On Elbrus we’d enter the world of snow as soon as we “went up the mountain.” Aconcagua is very different. There is snow and ice: there are the penitentes and the route goes over glaciers on multiple occasions. But the snow and ice is mostly covered by rock and dust, so it’s much harder to be conscious of it. This year there was so little snow that we didn’t even need to take our crampons for the summit attack.

Because of bad weather (snowstorm) forecast to roll in, we started on our summit attempt a day early. That meant one day less spent acclimatizing in camp 3. Summit day on Aconcagua is very long. We started in the dark before 6am, which naturally meant that it was cursing-worthy cold. We only carried (hot) fluids to drink and some snacks to eat.

Rock on top of a pillar of ice on Aconcagua much like Baikal zen (Aconcagua zen?)

The path to the summit isn’t too long (about 3km) nor is the altitude difference that much (around 1000m), but at that altitude it’s still a lot. On my training hikes in Okutama, I can cover that distance and ascent and be back in under 3 hours, but on Aconcagua it took us 8 hours to reach the summit.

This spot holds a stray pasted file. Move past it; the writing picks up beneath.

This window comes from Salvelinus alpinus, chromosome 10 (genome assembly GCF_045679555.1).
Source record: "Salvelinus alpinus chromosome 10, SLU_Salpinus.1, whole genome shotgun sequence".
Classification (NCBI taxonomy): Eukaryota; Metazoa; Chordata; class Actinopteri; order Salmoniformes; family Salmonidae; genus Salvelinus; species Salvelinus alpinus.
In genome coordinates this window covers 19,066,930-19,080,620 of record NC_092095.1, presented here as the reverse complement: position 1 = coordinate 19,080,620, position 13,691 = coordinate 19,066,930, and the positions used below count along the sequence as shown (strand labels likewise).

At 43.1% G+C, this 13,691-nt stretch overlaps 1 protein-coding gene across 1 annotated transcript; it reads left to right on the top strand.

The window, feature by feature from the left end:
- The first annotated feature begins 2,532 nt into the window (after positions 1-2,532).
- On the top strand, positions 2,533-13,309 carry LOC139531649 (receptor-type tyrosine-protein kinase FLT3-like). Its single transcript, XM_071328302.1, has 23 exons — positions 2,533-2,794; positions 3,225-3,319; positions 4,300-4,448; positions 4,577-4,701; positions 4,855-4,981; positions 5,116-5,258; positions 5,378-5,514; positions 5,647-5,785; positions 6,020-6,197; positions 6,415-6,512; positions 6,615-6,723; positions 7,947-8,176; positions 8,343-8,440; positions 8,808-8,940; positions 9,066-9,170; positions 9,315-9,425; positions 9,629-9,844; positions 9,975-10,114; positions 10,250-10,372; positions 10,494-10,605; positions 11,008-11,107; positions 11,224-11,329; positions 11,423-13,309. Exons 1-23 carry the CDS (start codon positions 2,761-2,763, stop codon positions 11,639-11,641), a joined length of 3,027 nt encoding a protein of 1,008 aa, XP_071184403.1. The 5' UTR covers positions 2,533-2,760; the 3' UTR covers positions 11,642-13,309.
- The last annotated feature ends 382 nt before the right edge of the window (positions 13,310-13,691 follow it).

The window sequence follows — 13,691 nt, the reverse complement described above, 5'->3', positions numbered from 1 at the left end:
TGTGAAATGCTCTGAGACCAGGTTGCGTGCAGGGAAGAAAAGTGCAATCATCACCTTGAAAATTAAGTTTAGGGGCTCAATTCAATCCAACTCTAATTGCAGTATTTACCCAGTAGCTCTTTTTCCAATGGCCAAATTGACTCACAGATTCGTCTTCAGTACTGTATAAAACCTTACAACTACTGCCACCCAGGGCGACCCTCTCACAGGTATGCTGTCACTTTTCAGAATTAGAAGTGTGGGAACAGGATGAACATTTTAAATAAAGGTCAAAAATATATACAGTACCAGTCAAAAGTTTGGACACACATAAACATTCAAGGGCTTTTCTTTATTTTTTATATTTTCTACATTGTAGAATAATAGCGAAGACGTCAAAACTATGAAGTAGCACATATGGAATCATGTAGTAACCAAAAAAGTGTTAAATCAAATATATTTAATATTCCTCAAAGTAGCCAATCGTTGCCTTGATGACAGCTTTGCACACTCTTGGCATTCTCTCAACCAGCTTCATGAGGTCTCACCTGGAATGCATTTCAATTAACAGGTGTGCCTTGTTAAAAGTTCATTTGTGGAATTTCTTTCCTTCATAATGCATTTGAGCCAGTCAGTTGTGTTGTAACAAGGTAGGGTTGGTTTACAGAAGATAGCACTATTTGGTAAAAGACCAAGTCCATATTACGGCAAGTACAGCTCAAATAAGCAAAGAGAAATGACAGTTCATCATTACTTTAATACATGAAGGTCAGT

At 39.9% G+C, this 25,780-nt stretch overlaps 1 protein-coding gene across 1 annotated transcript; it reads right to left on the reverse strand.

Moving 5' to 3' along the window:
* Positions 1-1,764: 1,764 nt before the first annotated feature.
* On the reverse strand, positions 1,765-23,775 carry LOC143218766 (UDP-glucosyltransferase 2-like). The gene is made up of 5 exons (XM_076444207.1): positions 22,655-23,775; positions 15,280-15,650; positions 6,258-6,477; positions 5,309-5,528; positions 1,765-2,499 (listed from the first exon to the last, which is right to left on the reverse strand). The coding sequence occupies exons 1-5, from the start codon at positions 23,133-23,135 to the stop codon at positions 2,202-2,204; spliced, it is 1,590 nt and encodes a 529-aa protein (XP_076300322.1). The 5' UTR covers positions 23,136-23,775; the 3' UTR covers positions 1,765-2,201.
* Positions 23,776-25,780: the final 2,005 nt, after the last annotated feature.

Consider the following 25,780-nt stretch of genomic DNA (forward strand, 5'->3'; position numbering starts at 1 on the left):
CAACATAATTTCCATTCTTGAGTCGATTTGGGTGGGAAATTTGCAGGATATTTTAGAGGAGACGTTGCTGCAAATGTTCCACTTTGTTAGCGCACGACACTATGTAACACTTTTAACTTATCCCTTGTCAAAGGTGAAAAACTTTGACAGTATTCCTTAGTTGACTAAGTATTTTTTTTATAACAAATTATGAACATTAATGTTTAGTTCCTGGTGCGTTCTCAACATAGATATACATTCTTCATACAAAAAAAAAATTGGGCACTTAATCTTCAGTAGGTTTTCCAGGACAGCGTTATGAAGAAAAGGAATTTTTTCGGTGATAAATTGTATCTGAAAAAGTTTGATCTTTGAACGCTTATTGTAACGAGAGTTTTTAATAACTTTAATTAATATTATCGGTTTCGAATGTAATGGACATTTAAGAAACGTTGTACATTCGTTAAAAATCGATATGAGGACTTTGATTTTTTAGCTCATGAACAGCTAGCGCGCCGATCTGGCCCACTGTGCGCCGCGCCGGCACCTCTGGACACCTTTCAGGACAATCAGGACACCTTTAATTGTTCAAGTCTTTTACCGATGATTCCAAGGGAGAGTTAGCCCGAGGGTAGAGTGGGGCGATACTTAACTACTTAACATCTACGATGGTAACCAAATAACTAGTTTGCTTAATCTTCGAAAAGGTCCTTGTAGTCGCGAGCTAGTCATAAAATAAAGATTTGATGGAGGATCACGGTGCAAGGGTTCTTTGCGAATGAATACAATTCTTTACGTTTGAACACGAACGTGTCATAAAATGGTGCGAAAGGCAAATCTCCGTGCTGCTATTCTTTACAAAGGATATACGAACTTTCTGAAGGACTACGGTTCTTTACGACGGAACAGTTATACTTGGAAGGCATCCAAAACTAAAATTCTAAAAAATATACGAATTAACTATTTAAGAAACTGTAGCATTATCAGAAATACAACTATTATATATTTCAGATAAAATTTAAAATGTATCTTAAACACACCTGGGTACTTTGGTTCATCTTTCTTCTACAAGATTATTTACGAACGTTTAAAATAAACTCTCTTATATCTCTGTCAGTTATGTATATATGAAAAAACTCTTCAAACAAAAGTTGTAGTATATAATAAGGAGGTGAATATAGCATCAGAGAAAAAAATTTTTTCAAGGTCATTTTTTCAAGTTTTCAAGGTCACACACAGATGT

Two team members had to turn around along the way (probably to the lack of sleep due to the early start combined with the sheer altitude), but we marched on. It was very cold, but my gear (good boots, gloves, lots of layers) kept me safe. I flexed my toes and fingers whenever I could feel the chill creeping in. Then the sun rose and the cold wasn’t trying to bite into my bones anymore, but I don’t recall anyone shedding layers either. We reached the most sheltered bit of the path, the “cave” Canaletto before 11am.

Progress was extremely slow and the terrain once again the same crumbling, unstable and steep sand as the way up camp 1 (maybe even steeper). Our guides told us that this bit is normally much less strenuous when it’s more-or-less stable covered in snow. No snow this year though, just rocks, unstable. The summit felt within a hand’s reach right above us, but it still took hours to get there.

Even with the bad footing, I managed to enter the “just climb” zone: just put one foot in front of another and keep going without any thoughts. That doesn’t mean not paying attention though. In that area it’s very easy to start a rockfall (and one just killed a Russian climber a week before we were there), so I kept scanning for potential danger.

Where the Aconcagua summit cross is supposed to be

We made it to the summit 2pm. We didn’t spend much time up there: clouds were already rolling up the mountain. It was clouding up behind us as we were descending back down to camp 3. I don’t even know how long it took to get back, as I don’t have any timestamped photos from then. It was definitely a very long day, but we made it!